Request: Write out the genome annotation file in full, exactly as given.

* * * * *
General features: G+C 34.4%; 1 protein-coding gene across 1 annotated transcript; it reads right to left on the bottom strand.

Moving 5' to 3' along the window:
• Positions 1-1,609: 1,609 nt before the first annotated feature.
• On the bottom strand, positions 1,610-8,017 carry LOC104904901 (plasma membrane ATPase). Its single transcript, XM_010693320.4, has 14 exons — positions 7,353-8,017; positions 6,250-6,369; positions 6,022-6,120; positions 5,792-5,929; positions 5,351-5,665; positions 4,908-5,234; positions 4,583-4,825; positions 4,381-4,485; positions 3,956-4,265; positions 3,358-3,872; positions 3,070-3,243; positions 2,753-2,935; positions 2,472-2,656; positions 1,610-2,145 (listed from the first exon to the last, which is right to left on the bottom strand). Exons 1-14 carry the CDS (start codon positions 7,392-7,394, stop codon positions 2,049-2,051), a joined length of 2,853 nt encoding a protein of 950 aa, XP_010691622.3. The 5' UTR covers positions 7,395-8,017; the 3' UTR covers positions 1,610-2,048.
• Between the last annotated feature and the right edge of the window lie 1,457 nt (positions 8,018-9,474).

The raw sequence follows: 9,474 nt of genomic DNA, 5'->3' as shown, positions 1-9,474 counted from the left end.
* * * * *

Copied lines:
General features: G+C 34.4%; 1 protein-coding gene across 1 annotated transcript; it reads right to left on the bottom strand.

Moving 5' to 3' along the window:
• Positions 1-1,609: 1,609 nt before the first annotated feature.
• On the bottom strand, positions 1,610-8,017 carry LOC104904901 (plasma membrane ATPase). Its single transcript, XM_010693320.4, has 14 exons — positions 7,353-8,017; positions 6,250-6,369; positions 6,022-6,120; positions 5,792-5,929; positions 5,351-5,665; positions 4,908-5,234; positions 4,583-4,825; positions 4,381-4,485; positions 3,956-4,265; positions 3,358-3,872; positions 3,070-3,243; positions 2,753-2,935; positions 2,472-2,656; positions 1,610-2,145 (listed from the first exon to the last, which is right to left on the bottom strand). Exons 1-14 carry the CDS (start codon positions 7,392-7,394, stop codon positions 2,049-2,051), a joined length of 2,853 nt encoding a protein of 950 aa, XP_010691622.3. The 5' UTR covers positions 7,395-8,017; the 3' UTR covers positions 1,610-2,048.
• Between the last annotated feature and the right edge of the window lie 1,457 nt (positions 8,018-9,474).

The raw sequence follows: 9,474 nt of genomic DNA, 5'->3' as shown, positions 1-9,474 counted from the left end.